Research Fellows


Sarah Corey, PhD
Osher Fellow, NCCAM Postdoctoral Training Program in Research in Integrative Medicine (TRIM), Osher Center for Integrative Medicine, UCSF


Sarah Corey, PhD’s research background is in neuroscience and immunology.  Prior to her graduate work, she conducted research on a number of diseases, including HIV-related dementia and Alzheimer’s disease.  In addition, through personal experience and a scientific curiosity, she developed an interest in gaining a greater understanding of the mechanisms involved in Complementary and Alternative Medical (CAM) treatments.

For her graduate work, she combined a passion for research with her interest in CAM at the University of Vermont, where she received a doctorate in Neuroscience.  Her predoctoral research focused on connective tissue, its intrinsic innervation, and response to inflammation.  In addition, she applied a tissue stretch intervention designed to be similar to stretch techniques used in some body-based (manual and movement) therapies.

In her future research, she wants to gain a better understanding of the structure and function of connective tissue, in addition to its pathogenesis and response to CAM interventions. In the TRIM program, she looks forward to evaluating clinically how yoga, massage, mindfulness practices and other CAM therapies can be used to influence pain and inflammation.  In particular, she is interested in how CAM interventions affect sensory and autonomic nervous systems, in addition to the immune and endocrine systems.

Her long-term goal is to use both basic science and clinical research strategies to work toward a greater understanding of the mechanistic underpinnings involved in CAM therapies.


Ashley Mason, PhD
Osher Fellow, NCCAM Postdoctoral Training Program in Research in Integrative Medicine (TRIM), Osher Center for Integrative Medicine, UCSF


Ashley Mason, PhD’s primary research interests rest at the intersection of psychological stress, self-regulatory capacity, palatability and craving, and the food reward process. Her research interests also include (1) associations among psychological stress, disease progression, inflammation, and cellular aging, and (2) for whom, and through what mechanisms, interventions with divergent theoretical underpinnings bolster self-regulation, health behavior, and health outcomes.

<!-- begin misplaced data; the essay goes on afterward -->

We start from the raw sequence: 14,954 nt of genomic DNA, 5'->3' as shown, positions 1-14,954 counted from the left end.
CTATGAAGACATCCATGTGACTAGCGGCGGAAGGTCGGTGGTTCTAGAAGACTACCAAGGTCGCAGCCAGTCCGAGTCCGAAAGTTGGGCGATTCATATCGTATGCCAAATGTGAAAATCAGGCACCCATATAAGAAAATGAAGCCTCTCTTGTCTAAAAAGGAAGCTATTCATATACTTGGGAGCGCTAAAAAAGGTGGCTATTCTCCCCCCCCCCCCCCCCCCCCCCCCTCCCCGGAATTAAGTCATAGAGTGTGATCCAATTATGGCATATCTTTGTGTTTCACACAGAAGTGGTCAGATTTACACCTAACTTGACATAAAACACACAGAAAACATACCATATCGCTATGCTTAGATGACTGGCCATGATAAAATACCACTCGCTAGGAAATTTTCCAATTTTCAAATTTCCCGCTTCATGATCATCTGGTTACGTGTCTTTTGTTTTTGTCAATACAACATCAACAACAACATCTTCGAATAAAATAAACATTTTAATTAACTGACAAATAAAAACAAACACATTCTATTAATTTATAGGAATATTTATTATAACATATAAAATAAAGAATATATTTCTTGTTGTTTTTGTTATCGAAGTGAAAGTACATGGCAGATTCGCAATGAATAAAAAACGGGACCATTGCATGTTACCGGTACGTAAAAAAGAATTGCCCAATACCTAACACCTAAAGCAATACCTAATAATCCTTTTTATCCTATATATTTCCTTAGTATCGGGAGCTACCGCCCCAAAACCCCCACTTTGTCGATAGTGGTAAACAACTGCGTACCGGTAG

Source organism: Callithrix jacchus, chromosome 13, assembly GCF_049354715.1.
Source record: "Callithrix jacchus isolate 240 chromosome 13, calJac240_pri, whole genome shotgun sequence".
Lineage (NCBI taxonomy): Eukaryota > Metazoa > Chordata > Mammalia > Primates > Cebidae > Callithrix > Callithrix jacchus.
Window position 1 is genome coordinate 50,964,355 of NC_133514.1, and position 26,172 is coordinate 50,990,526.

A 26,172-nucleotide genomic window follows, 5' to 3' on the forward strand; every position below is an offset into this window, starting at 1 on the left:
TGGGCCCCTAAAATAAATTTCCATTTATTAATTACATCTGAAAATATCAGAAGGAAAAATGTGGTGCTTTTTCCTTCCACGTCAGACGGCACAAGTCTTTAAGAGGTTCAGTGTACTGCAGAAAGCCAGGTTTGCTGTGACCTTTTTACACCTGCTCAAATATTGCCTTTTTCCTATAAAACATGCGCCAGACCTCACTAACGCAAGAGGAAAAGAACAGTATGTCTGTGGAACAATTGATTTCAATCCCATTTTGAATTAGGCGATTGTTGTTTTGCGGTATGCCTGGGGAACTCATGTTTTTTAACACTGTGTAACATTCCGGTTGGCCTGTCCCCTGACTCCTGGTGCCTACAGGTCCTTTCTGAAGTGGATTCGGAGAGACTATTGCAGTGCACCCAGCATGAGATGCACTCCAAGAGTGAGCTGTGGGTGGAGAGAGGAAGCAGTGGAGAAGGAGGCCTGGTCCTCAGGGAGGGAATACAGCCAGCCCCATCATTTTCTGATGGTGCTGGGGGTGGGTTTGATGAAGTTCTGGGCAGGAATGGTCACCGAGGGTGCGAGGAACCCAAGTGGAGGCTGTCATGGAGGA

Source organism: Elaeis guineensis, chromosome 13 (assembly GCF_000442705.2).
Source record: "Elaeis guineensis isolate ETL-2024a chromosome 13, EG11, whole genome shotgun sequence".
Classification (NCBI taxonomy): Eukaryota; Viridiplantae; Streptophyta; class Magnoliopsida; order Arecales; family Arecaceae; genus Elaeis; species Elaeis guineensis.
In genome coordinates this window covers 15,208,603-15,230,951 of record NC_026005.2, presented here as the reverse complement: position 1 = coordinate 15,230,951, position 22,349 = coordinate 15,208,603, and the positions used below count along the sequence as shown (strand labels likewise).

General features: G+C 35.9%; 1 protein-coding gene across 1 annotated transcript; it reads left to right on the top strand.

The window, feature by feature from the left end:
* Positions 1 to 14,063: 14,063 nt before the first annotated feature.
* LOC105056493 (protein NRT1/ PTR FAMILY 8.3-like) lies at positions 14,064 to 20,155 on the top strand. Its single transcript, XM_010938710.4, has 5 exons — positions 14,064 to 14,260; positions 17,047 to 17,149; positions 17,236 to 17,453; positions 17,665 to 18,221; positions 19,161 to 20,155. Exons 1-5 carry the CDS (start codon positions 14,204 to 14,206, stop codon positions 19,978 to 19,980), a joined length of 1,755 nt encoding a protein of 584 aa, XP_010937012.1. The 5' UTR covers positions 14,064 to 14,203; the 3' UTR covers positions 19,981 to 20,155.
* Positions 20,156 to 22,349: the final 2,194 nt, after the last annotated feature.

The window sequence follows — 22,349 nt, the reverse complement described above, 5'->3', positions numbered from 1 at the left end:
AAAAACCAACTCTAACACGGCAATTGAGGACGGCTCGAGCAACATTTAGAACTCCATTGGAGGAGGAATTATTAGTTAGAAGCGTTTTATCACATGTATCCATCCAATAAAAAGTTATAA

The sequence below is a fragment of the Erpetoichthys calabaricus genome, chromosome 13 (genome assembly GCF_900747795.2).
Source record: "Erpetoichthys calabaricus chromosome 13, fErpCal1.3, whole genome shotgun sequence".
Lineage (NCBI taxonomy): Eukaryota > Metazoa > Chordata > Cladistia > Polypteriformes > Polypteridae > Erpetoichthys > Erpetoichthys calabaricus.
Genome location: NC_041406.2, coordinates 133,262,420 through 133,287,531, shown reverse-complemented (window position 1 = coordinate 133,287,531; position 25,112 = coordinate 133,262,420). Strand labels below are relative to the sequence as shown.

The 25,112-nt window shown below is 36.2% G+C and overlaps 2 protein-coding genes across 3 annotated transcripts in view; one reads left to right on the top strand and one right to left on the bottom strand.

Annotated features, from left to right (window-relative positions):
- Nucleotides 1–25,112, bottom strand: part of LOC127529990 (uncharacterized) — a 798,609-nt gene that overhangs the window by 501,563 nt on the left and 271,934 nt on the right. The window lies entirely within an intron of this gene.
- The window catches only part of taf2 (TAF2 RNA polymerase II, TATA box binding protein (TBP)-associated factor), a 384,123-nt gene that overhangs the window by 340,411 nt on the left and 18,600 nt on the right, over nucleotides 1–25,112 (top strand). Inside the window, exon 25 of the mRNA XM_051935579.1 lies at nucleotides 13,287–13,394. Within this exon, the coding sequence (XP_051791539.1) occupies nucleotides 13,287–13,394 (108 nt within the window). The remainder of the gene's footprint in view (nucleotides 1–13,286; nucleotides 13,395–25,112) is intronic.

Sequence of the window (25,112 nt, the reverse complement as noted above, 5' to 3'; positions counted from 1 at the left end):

She holds a Ph.D. in Clinical Psychology from the University of Arizona (UA), where she studied associations between social connectedness and health as well as interpersonal perceptions of psychological distress in the context of stressful social events. She completed graduate clinical work in Behavioral Medicine at the Family and Community Medical Center at the UA Center for Integrative Medicine. She completed a Behavioral Medicine Clinical Internship at the VA Palo Alto Medical Health Care System.


Kelly McDermott, PhD
Osher Fellow, NCCAM Postdoctoral Training Program in Research in Integrative Medicine (TRIM), Osher Center for Integrative Medicine, UCSF


As a long time meditation and yoga practitioner, Kelly McDermott, PhD, has personal experience with the benefits of mind-body approaches to health. As a yoga instructor, she has also witnessed these effects in many others.  These experiences, in addition to her training as a health services researcher, have inspired much of her interest in research related to complementary and alternative therapies.

After receiving a doctorate from the University of Washington, where her work focused on cardiovascular outcomes, she began working on studies of Mindfulness Based Stress Reduction (MBSR) in veterans.  These studies evaluated how MBSR training affected symptoms associated with posttraumatic stress disorder, irritable bowel syndrome, eating behaviors and measures of mental and physical health and wellbeing.

As a TRIM postdoctoral fellow, she hopes to investigate weaknesses in study design often found in yoga interventions.  Specifically, she is interested in determining whether there is a dose response relationship between yoga and changes in blood pressure among patients with hypertension. She believes such findings can improve the rigor of future yoga studies and the quality of evidence they provide.


Laura Saslow, PhD
Osher Fellow, NCCAM Postdoctoral Training Program in Research in Integrative Medicine (TRIM), Osher Center for Integrative Medicine, UCSF


Laura Saslow, PhD, received her PhD in Social and Personality Psychology from UC Berkeley. Her research examines biological and psychological aspects of prosociality, stress, and well-being.  For example, she has found links between variability in the oxytocin receptor gene and psychological phenomena, such as the tendency to feel empathy or react calmly to stressful situations.

In other research, she is examining how life stress interacts with variability in the serotonin transporter gene to predict differing trajectories of marital well-being.  At the Osher Center, she is working with Judy Moskowitz on several projects, including examining the efficacy of an online positive affect regulation intervention. The intervention, designed to improve coping with chronic stress, helps individuals learn and use eight positive emotion skills.  Ideally, in follow-up research, this project and others will help enrich our understanding of how positive affect can have downstream beneficial influences on psychological, immune, endocrine, and cardiovascular indices.

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